Saturday, May 2, 2015

Editor's Message: Documenting the HCBA's History

By Ed Comey

“The memories of men are too frail a thread to hang history from.” I have to confess I’ve never been good at analyzing literature. So I have no real idea what John Still meant when he wrote that line in The Jungle Tide. (That could be, in part, because I haven’t read the book.) But I do know what the quote meant to me when I came across it online: Our history is so important that we must write it down so it can be passed on to successive generations. For the past 25 years, the Lawyer magazine has been doing a fantastic job of documenting the HCBA’s history for those who will come after us.

Before becoming editor, I always thought of the legal articles when I thought of the Lawyer magazine. When I practiced, it was great to be able to flip through a copy of the Lawyer and read about the latest developments in a variety of practice areas. As the editor now, I appreciate how much time and effort (by others, not me) is devoted to turning out such a high-quality legal publication. There is no question in my mind that the Lawyer magazine is the best local Bar publication around. But as I’ve been editing this year’s 25th anniversary edition, I’ve really come to appreciate how all of the articles and snippets about what the HCBA is up to tell a compelling story about who we are as a Bar association.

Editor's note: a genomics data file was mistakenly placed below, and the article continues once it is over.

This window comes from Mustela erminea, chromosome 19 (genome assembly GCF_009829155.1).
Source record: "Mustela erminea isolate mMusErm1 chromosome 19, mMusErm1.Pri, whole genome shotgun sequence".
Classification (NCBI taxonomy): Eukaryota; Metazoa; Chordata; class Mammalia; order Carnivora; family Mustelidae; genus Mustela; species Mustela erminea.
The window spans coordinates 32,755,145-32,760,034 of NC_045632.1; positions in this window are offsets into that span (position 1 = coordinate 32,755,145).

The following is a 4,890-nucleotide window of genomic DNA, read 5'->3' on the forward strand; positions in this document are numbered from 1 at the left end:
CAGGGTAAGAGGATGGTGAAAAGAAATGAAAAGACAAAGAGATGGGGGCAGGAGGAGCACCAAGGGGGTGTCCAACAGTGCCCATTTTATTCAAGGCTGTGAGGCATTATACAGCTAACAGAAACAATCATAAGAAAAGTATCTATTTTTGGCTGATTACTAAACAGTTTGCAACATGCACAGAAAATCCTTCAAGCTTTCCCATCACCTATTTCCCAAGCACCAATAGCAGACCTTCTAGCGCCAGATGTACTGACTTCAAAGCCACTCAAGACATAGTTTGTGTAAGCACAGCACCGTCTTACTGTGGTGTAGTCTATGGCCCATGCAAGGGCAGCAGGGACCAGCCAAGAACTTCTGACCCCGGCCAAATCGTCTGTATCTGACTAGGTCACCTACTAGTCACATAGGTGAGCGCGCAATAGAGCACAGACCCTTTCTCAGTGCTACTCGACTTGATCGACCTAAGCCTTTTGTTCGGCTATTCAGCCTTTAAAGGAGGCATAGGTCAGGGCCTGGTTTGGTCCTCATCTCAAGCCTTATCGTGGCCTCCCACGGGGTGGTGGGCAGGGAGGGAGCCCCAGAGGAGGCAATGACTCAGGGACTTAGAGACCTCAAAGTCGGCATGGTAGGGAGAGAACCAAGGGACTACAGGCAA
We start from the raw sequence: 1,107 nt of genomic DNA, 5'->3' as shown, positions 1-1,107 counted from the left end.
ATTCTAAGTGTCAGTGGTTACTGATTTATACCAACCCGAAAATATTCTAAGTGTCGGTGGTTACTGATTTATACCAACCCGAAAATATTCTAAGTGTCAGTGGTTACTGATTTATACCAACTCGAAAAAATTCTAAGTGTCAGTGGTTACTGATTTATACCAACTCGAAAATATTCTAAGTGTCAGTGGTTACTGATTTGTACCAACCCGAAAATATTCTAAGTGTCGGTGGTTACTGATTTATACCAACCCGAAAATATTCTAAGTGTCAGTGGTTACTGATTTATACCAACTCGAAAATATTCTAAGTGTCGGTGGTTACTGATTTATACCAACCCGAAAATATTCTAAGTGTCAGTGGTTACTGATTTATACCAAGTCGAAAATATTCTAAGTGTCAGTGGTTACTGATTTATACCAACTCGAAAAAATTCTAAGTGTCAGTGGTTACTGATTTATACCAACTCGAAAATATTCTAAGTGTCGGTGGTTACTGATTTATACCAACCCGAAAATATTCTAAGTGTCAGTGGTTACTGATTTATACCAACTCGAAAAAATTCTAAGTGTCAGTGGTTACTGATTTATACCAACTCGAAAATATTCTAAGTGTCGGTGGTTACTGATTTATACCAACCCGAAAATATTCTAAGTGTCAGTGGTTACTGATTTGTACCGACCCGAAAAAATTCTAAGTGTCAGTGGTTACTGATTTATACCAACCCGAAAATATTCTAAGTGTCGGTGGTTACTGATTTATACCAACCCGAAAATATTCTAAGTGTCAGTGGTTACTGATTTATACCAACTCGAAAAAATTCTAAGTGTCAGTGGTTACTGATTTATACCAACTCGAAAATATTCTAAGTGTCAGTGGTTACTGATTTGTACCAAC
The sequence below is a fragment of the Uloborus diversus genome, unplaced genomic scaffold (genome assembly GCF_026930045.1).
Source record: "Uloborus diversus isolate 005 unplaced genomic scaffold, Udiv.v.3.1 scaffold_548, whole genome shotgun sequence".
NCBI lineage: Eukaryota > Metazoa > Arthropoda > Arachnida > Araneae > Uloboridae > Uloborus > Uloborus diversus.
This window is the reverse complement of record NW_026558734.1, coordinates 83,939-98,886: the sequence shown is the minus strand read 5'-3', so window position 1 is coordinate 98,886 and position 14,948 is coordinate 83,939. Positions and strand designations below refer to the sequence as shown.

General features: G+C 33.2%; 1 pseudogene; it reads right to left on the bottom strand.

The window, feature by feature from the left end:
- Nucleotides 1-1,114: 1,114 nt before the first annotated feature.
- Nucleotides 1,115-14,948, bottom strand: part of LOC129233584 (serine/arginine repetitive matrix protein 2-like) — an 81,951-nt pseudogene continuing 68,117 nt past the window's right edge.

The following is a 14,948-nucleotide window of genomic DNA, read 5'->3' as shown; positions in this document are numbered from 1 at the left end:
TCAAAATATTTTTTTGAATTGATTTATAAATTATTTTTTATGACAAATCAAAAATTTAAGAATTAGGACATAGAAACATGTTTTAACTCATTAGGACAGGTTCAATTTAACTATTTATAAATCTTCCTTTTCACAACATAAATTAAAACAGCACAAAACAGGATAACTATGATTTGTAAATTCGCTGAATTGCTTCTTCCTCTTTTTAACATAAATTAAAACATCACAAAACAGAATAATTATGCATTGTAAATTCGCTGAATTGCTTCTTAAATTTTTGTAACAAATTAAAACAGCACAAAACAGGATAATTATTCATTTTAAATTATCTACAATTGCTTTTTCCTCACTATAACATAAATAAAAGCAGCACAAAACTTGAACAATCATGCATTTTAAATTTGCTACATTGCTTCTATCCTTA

Just look at the special features in this year’s editions alone. In the September-October issue, there was a nice feature about the birth of the Bench Bar Conference 18 years ago and how it has turned into the HCBA’s signature event, featuring a full day of CLE classes, a membership luncheon, and a judicial luncheon. This issue’s feature documents the history of the Chester H. Ferguson Law Center, which has become the hub for the HCBA’s activities. Last issue, there was a great feature about how the 1st Annual Barrister Bash Pig Roast from 11 years ago has evolved into the Judicial Pig Roast/Food Festival and 5k Pro Bono River Run we know today. But perhaps my favorite was Cory Person’s touching feature in the January-February issue about the legacy of George E. Edgecomb and how he paved the way for a whole generation of lawyers who came after him.

As I mentioned in my initial editor’s message, historian David McCullough once observed, “History is who we are and why we are the way we are.” We are fortunate to be part of such a vibrant Bar association with a rich history. While I tremendously appreciate all of the lawyers who take time to keep us up-to-date on the latest legal developments, I hope the Lawyer magazine continues to fill its role of telling who we are and why we are the way we are for many years to come.